23 November 2013 9:00 am

Ten years ago, a determined historian transformed our picture of John F. Kennedy. Robert Dallek had finally got his hands…

The London terminus of the North Western Railyway in the 1860s, showing a busy scene in front of the Euston Arch, which was demolished a century later

The men who demolished Victorian Britain

23 November 2013 9:00 am

Anyone with a passing interest in old British buildings must get angry at the horrors inflicted on our town centres…

Top of the happiness scale: Chaucer’s Canterbury Pilgrims (English School, 15th century)

Look! Shakespeare! Wow! George Eliot! Criminy! Jane Austen!

16 November 2013 9:00 am

Among the precursors to this breezy little book are, in form, the likes of The Story of Art, Our Island…

The Menin Gate Memorial at 
Ypres lists 54,389 missing. 
Ware was determined that every individual casualty should be honoured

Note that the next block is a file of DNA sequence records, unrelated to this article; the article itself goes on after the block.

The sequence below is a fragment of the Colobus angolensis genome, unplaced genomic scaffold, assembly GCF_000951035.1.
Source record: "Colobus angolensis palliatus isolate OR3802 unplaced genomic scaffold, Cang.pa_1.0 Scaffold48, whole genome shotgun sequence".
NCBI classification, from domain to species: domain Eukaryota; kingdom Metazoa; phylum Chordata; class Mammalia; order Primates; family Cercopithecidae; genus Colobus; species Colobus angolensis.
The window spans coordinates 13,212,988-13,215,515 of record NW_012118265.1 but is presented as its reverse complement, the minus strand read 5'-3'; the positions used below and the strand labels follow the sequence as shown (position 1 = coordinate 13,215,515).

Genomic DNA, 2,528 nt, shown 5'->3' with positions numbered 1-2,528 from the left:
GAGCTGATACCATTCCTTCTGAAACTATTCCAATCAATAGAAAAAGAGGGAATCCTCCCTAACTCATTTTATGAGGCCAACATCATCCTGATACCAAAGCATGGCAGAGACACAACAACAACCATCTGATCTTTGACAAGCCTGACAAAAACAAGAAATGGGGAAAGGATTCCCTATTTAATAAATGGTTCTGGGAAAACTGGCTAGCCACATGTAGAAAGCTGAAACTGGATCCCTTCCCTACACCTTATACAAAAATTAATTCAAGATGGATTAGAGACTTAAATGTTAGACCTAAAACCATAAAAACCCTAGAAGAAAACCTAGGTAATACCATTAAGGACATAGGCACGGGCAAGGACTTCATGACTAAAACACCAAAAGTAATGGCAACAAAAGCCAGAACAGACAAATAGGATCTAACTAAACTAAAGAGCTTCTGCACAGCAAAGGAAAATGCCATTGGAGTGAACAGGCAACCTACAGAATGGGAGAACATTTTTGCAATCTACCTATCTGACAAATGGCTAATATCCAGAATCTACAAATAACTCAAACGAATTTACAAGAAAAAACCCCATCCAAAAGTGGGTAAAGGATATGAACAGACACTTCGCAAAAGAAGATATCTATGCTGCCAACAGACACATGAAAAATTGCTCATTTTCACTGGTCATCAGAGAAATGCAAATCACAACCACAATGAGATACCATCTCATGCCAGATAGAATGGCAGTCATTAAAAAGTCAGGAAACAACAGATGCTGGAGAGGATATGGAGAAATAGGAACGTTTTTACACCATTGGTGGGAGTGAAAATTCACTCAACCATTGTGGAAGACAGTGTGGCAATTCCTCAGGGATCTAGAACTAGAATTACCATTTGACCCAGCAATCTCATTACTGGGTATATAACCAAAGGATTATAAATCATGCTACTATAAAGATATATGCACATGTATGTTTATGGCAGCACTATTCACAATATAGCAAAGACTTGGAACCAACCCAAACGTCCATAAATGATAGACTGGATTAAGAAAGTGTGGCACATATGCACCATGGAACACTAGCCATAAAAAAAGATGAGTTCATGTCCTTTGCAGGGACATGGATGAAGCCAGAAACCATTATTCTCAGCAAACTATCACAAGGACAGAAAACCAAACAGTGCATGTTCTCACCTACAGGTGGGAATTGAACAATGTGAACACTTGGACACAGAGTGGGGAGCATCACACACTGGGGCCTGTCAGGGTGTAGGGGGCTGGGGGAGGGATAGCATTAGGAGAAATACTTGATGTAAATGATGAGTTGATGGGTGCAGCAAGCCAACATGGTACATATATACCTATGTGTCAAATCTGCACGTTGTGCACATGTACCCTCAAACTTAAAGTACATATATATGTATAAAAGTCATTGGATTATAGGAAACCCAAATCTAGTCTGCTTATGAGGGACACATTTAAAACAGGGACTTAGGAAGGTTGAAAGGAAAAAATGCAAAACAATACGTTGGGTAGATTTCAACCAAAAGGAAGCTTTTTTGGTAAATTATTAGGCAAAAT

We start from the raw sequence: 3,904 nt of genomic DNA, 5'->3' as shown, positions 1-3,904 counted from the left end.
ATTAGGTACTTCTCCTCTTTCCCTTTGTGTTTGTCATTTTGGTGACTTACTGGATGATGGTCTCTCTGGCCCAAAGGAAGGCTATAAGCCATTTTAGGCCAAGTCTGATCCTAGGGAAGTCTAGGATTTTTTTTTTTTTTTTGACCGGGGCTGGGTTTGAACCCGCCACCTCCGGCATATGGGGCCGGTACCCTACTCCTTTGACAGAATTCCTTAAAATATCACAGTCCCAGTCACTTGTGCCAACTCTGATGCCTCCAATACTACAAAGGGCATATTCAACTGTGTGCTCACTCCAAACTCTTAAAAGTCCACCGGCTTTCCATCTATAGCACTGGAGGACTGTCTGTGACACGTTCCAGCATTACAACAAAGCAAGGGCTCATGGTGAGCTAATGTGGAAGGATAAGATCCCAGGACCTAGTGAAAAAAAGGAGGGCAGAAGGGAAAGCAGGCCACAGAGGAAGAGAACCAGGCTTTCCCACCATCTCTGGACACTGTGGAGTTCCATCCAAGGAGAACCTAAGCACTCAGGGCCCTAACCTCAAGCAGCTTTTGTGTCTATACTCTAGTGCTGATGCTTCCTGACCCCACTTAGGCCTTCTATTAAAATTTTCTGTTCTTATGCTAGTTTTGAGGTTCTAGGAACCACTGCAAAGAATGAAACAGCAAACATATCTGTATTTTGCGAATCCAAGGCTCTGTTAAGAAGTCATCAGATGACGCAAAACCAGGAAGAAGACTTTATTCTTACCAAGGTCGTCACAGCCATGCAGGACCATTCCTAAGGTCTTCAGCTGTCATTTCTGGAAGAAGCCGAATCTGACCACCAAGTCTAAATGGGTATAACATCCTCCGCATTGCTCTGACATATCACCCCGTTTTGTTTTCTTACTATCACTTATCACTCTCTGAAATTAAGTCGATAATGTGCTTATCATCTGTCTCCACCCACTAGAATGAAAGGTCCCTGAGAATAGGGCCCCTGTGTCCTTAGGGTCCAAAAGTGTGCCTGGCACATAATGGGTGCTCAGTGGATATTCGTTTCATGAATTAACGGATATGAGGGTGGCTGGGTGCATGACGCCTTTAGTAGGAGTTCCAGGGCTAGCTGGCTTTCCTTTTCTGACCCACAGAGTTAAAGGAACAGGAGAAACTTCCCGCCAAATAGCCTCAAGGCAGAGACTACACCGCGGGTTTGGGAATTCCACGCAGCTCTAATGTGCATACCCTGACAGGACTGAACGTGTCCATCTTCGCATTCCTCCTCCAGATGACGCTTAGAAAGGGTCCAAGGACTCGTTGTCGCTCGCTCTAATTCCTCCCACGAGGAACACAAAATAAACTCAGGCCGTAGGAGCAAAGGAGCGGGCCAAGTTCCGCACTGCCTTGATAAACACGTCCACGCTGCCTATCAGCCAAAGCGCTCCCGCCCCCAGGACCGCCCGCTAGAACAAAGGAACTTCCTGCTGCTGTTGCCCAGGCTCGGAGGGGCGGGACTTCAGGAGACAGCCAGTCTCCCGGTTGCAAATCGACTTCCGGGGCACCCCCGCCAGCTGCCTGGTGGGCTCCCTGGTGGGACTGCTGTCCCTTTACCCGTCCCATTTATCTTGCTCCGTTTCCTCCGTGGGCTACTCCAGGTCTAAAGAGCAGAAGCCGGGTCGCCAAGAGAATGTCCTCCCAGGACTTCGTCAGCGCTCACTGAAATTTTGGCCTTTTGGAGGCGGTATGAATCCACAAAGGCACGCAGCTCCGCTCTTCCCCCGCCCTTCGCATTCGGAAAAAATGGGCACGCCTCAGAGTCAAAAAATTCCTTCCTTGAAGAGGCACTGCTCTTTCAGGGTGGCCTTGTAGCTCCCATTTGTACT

The Briton whose achievement equals that of the Pharaohs'

16 November 2013 9:00 am

We constantly need to be reminded that the consequence of war is death. In the case of the first world…

Priscilla

Blonde, beautiful — and desperate to survive in Nazi France

16 November 2013 9:00 am

Around 200 Englishwomen lived through the German Occupation of Paris. Nicholas Shakespeare’s aunt Priscilla was one. Men in the street…

Two girls

Why do the British love cryptic crosswords?

16 November 2013 9:00 am

Everyone loves an anniversary and the crossword world — if there is such a thing — has been waiting a…

The Milad Tower in Tehran

A place of paranoia, secrecy, corruption, hypocrisy and guilt

16 November 2013 9:00 am

‘Is he a good writer? Is he pro-regime?’ an Iranian journalist in London once asked me of Hooman Majd. Majd…

Portrait of Modest Musorgsky by Ilya Yefimovich Repin

Why do we pounce on Wagner's anti-Semitism, and ignore that of the Russian composers?

9 November 2013 9:00 am

Philip Hensher on how an impassioned, chaotic group of amateur 19th-century composers created the first distinctively Russian music